Blockchain Could Tackle Global Environmental Challenges, Says WEF Studybr>
Blockchain technology could be used to address global environmental challenges, according to a new study by auditing giant PwC for the World Economic Forum (WEF).
Titled “Building Block(chain)s for a Better Planet,” the study is part of a series of reports from the Fourth Industrial Revolution for the Earth project, run in association with the WEF Center for the Fourth Industrial Revolution. The study was made possible with funding from the MAVA Foundation.
The study has identified over 65 ways blockchain technology can be used to help solve the world’s most pressing environmental challenges, such as climate change, natural disasters, biodiversity loss, ocean-health deterioration, air pollution and water scarcity. The report said blockchain provides a strong potential to unlock and monetize value that is currently embedded, but unrealized, in environmental systems.
“While blockchain has the potential to become a powerful foundational technology used across different sectors to tackle a wide range of challenges and opportunities, if it is to be truly transformative for our global environment, it will need to be deployed in the right areas,” the study said.
The over 65 blockchain use case solutions that are particularly relevant across environmental applications tend to cluster around the following cross-cutting themes: enabling decentralized systems, peer-to-peer trading of natural resources or permits, supply chain monitoring and origin tracking, new financing models, including democratizing investment, and realization of non-financial value, including natural capital. Climate change and biodiversity were the challenge areas where most use-cases were identified, with fewer developed in the areas of water resource management, ocean management and clean air.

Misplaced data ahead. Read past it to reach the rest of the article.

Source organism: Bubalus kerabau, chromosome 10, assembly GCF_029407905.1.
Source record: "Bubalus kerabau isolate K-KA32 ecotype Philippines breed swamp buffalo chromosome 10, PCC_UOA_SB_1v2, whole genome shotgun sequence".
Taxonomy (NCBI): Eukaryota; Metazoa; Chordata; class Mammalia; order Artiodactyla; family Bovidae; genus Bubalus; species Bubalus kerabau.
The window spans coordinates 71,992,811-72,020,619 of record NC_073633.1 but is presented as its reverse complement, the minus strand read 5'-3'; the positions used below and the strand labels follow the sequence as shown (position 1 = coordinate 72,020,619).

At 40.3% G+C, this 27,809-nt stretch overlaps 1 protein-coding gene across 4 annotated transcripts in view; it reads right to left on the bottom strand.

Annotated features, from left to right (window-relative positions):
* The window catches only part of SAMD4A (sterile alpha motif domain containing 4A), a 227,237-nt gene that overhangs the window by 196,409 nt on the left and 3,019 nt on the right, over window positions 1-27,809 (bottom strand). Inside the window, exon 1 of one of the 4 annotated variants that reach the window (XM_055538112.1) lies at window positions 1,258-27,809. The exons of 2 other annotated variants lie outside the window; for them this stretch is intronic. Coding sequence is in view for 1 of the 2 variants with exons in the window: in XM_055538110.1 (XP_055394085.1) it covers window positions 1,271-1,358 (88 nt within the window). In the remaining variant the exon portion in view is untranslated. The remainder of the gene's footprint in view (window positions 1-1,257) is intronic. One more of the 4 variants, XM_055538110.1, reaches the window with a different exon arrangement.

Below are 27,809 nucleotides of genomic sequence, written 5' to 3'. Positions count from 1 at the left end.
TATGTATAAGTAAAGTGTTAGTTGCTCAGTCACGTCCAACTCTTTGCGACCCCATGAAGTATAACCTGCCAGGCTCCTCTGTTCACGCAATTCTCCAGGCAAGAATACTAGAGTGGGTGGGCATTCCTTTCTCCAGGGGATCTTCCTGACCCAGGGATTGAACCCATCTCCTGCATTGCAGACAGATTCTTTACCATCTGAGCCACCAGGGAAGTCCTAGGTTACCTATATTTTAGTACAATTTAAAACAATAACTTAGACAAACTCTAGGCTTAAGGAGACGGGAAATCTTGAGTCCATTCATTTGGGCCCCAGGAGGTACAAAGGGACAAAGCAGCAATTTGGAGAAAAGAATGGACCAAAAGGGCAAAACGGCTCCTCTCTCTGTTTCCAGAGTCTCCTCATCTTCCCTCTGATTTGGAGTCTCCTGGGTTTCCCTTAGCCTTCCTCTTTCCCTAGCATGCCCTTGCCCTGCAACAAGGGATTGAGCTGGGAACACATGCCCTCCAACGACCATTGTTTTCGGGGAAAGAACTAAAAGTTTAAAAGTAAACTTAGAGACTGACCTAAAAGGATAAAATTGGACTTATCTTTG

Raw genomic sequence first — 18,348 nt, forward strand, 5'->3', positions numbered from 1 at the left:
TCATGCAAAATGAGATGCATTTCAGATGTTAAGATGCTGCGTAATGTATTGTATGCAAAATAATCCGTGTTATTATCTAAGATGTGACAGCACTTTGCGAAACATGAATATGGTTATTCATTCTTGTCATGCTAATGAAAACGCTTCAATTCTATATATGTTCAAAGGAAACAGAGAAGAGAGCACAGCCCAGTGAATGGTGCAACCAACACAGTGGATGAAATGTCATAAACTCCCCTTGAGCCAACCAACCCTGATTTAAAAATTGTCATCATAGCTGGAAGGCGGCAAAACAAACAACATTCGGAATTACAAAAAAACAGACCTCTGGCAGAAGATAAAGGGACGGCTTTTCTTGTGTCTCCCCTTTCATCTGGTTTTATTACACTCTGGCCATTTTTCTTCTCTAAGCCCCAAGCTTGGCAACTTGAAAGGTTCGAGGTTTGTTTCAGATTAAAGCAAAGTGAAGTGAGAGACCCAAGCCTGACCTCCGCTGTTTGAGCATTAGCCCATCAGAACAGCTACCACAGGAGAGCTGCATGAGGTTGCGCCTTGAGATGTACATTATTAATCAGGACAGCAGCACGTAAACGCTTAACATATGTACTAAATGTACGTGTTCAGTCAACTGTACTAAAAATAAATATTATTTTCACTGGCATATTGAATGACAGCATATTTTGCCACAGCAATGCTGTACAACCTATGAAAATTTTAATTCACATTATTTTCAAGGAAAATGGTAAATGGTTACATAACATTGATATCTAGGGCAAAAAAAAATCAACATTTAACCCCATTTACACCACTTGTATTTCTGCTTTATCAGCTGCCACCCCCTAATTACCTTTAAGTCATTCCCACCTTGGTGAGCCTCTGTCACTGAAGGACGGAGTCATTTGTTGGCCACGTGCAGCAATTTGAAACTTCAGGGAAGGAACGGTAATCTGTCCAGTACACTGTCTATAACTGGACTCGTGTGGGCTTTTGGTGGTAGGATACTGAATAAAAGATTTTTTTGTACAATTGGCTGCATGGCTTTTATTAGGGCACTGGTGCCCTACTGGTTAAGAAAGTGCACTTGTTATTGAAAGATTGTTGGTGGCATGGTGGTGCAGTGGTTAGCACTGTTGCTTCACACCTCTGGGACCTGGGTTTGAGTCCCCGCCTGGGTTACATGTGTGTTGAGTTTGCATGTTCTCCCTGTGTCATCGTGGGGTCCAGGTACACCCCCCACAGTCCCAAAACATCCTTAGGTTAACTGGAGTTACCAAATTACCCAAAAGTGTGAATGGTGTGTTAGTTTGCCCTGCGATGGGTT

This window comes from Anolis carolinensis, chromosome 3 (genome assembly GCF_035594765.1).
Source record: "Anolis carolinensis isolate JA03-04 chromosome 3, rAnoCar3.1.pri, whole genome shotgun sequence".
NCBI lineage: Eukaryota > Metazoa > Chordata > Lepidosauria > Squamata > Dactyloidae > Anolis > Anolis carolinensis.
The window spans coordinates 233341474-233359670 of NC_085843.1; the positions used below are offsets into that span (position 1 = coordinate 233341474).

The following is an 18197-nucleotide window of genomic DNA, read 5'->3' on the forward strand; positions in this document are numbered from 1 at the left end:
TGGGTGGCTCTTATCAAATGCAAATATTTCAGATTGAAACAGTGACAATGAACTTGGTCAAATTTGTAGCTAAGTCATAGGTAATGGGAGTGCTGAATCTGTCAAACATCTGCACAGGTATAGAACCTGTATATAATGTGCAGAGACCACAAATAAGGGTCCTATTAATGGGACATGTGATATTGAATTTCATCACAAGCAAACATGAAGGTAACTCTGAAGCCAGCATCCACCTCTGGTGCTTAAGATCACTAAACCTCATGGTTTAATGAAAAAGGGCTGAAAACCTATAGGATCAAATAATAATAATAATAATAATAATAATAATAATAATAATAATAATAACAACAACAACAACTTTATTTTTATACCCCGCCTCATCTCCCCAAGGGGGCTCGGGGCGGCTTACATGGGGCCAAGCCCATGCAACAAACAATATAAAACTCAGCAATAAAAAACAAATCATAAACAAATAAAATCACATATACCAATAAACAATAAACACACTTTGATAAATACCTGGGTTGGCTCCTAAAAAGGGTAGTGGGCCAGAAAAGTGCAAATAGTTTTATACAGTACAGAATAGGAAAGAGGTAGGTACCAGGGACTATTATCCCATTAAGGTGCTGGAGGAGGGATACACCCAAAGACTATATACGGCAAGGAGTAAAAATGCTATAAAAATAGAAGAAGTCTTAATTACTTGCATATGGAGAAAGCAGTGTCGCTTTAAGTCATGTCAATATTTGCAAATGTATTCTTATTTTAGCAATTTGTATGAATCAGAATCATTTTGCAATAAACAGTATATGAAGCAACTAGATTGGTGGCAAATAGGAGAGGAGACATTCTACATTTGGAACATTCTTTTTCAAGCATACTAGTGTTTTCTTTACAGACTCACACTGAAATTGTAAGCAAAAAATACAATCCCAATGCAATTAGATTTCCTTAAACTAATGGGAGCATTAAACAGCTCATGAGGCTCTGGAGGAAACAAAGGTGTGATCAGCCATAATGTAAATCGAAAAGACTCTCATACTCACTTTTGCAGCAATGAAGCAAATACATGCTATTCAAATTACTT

The study also identified enormous potential to create blockchain-enabled “game changers” that have the ability to deliver transformative solutions to environmental challenges. These “game changers” include “see through” supply chains, decentralized energy and water management systems, sustainable fundraising sources, carbon markets, and others.
“These game changers have the potential to disrupt, or substantially optimize, the systems that are critical to addressing many environmental challenges,” the study said.
The report encourages stakeholders to work together to develop solutions that are effective, holistic, relevant and deployable.
“Establishing new global platforms or accelerators focused on creating a “responsible blockchain ecosystem,” rather than just incubating specific projects, would be a valuable and much-needed next step,” the study said. “Such a platform could support stakeholders from across different sectors to develop effective blockchain solutions for environmental challenges, help ensure blockchain technology is sustainable (i.e. good for people and the planet) and play a crucial role in building out the necessary governance arrangements at industrial, state and global levels.”